Born into a wealthy French family of physicians and civil servants, he was educated at the Jesuit College of La Flèche from 1606 to 1614, taking a law degree from the University of Poitiers in 1616. He then wandered through Europe as a soldier. He later claimed that in 1619, in Germany, he had a vision of a new philosophy. Descartes envisioned himself as a new Aristotle, with a philosophy universal in its application.
In 1628, Descartes settled in the Dutch Republic, remaining there for 20 years. Descartes was a loyal Catholic who, despite living in a Protestant society, never showed any interest in conversion. He differed from Catholic orthodoxy in his acceptance of the Sun-centered Copernican astronomy.
Although Descartes was in no physical danger from the church, he was shocked by his fellow Copernican Galileo Galilei’s condemnation in 1633. Abandoning a treatise on the verge of publication that would have systematically expounded his natural philosophy, Descartes turned to metaphysics to find a religiously unimpeachable basis for natural knowledge.
In 1638, he published Discourse on Method, setting forth his program for natural philosophy and three associated treatises he claimed exemplified his method on geometry, optics, and meteorology, including matter theory.
These works were in French rather than Latin, aimed at an educated public, rather than university scholars. Descartes was the first notable European male intellectual to think of women as an important part of his audience.
The Discourse sets forth the famous cogito ergo sum (although not in those words), Descartes’s argument that the very process of thinking proves that the thinker exists. This metaphysics was further elaborated in Meditations on First Philosophy, published with a number of objections from others and replies by Descartes in 1641.
Descartes attempted to use the cogito as a foundation for both metaphysical claims (a logical proof of the existence of God) and physical ones—that which can be logically deduced from known truths can be certain. Descartes’s proof of the existence of God is similar to the famous “ontological argument” of Anselm of Canterbury.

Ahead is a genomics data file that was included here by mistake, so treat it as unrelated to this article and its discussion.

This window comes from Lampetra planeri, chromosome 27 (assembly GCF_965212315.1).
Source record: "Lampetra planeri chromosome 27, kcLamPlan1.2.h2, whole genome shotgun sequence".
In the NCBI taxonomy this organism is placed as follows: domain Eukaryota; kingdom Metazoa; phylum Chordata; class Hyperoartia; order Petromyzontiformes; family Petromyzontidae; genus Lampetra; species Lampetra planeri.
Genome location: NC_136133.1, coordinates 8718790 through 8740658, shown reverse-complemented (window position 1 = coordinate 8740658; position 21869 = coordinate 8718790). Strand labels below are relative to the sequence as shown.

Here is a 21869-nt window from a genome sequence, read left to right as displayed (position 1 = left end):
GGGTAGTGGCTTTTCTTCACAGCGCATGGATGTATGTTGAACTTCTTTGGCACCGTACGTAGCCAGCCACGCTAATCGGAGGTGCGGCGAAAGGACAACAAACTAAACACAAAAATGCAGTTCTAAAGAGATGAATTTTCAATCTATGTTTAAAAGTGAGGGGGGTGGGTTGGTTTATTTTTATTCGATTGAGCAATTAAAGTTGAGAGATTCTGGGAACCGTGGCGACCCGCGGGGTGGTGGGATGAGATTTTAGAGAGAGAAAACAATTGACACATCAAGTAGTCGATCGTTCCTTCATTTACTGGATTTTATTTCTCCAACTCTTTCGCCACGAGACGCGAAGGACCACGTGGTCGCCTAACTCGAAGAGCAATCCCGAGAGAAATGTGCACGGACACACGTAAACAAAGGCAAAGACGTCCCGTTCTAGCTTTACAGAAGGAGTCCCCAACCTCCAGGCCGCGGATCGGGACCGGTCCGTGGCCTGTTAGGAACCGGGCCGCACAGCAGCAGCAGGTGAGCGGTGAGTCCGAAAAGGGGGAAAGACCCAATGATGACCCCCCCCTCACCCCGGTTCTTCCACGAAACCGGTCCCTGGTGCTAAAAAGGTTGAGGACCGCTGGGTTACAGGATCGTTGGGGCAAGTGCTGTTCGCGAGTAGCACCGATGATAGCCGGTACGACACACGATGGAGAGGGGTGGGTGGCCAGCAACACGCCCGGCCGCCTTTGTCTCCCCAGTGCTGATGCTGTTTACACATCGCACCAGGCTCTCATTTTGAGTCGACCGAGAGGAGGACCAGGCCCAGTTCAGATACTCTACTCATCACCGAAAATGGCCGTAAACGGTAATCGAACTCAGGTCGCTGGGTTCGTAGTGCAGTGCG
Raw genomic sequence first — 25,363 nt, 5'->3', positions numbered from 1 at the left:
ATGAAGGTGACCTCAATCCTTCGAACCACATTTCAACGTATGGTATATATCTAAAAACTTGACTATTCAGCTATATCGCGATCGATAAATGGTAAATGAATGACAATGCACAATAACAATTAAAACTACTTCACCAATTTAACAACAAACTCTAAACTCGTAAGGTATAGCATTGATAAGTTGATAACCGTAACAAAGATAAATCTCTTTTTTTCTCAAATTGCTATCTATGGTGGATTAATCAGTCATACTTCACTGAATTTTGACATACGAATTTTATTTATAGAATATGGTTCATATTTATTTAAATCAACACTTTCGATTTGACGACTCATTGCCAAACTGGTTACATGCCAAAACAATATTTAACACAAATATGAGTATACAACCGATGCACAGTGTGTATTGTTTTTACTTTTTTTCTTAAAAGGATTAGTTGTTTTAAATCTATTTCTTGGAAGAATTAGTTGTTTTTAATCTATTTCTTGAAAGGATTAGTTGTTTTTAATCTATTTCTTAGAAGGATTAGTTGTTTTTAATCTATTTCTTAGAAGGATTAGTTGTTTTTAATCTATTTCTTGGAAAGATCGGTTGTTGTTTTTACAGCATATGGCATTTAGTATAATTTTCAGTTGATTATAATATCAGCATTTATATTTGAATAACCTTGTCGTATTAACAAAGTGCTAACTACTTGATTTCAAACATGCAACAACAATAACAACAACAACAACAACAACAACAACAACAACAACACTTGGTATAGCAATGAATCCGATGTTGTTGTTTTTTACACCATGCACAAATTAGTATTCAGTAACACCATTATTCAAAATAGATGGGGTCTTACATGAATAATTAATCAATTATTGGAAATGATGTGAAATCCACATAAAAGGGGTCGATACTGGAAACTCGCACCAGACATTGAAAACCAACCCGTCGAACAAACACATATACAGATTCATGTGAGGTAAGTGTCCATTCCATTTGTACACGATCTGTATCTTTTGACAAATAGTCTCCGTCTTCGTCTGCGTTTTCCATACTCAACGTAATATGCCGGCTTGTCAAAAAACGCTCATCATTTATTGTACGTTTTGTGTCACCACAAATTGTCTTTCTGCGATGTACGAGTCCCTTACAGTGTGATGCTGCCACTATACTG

|statue of Rene Descartes|
As a natural philosopher, Descartes set forth a vision of nature as mechanical, a “mechanical philosophy.” He did so most systematically in his 1644 Latin textbook, Principles of Philosophy.
He claimed that the universe was full of matter, defined as that which occupied space—Descartes, like Aristotle, denied the possibility of a vacuum—and everything that occurred in the material universe could be explained by the interaction of matter and motion. Descartes’s picture of matter in motion was dominated by vortices, whirlpools of matter.
Large vortices carried the planets around the Sun while smaller ones on Earth explained various physical phenomena such as the weather and magnetism. This led to the problem of the interaction of the human soul, whose spiritual nature Descartes accepted, with the material and mechanical human body. He suggested that this interaction might the function of the pineal gland.
Descartes was a great mathematician, and along with his contemporary and rival Pierre de Fermat, he founded analytic geometry. Descartes used these powerful methods to solve long-standing matimatical problems.
He also introduced the still-existing convention of representing powers by numerical superscripts, an important contribution toward making mathematics more abstract, as the previous convention of referring to second powers as squares and third powers as cubes made it hard to deal with fourth and higher powers. In optics, Descartes independently rediscovered the sine law of refraction previously known to the English scientist Thomas Harriot and the Dutch professor Willebrod Snell, now known as Snell’s law.
By the 1640s, Descartes ran into trouble in the Dutch Republic where Cartesianism had won an extensive and vociferous following. Intellectually conservative, university-based Aristotelian Calvinists identified Cartesianism with their liberal Protestant enemies.
Although Descartes was not a courtier by nature and was quite concerned in his career to avoid patronage, he eventually succumbed to the lure of the court, and went to Stockholm in 1649 to tutor the brilliant young Queen Christina Vasa of Sweden (1626–89) in philosophy.
Unfortunately, she wanted to be tutored at 5 a.m. during one of the coldest winters in Swedish history, and Descartes died shortly thereafter. His last work to be published in his lifetime was The Passions of the Soul. It sets forth Descartes’s theories of the relation of the soul and body and recommends the government of the passions lest they lead people into evil deeds.
Descartes’s body was returned to France in 1667. As further developed by other philosophers, Cartesianism became the dominant school of philosophy in France and widely influential elsewhere.